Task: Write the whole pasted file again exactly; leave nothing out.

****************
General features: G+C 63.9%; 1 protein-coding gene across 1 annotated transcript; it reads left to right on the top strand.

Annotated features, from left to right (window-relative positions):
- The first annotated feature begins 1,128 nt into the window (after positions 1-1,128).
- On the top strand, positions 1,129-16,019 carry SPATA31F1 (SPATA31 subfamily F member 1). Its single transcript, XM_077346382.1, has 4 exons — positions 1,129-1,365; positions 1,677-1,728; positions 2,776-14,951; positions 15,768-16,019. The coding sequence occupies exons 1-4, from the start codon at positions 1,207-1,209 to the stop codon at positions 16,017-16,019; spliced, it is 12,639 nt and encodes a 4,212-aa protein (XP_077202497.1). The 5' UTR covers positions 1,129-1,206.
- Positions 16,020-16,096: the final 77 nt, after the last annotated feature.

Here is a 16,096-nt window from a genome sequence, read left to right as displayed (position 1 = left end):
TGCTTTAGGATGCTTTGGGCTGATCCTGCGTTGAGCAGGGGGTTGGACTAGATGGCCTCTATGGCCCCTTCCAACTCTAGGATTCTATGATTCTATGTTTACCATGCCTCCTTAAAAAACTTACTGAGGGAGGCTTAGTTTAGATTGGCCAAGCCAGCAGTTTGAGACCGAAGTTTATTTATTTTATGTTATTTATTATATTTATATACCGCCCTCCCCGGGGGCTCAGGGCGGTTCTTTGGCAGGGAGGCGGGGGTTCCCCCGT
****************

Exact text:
General features: G+C 63.9%; 1 protein-coding gene across 1 annotated transcript; it reads left to right on the top strand.

Annotated features, from left to right (window-relative positions):
- The first annotated feature begins 1,128 nt into the window (after positions 1-1,128).
- On the top strand, positions 1,129-16,019 carry SPATA31F1 (SPATA31 subfamily F member 1). Its single transcript, XM_077346382.1, has 4 exons — positions 1,129-1,365; positions 1,677-1,728; positions 2,776-14,951; positions 15,768-16,019. The coding sequence occupies exons 1-4, from the start codon at positions 1,207-1,209 to the stop codon at positions 16,017-16,019; spliced, it is 12,639 nt and encodes a 4,212-aa protein (XP_077202497.1). The 5' UTR covers positions 1,129-1,206.
- Positions 16,020-16,096: the final 77 nt, after the last annotated feature.

Here is a 16,096-nt window from a genome sequence, read left to right as displayed (position 1 = left end):
TGCTTTAGGATGCTTTGGGCTGATCCTGCGTTGAGCAGGGGGTTGGACTAGATGGCCTCTATGGCCCCTTCCAACTCTAGGATTCTATGATTCTATGTTTACCATGCCTCCTTAAAAAACTTACTGAGGGAGGCTTAGTTTAGATTGGCCAAGCCAGCAGTTTGAGACCGAAGTTTATTTATTTTATGTTATTTATTATATTTATATACCGCCCTCCCCGGGGGCTCAGGGCGGTTCTTTGGCAGGGAGGCGGGGGTTCCCCCGT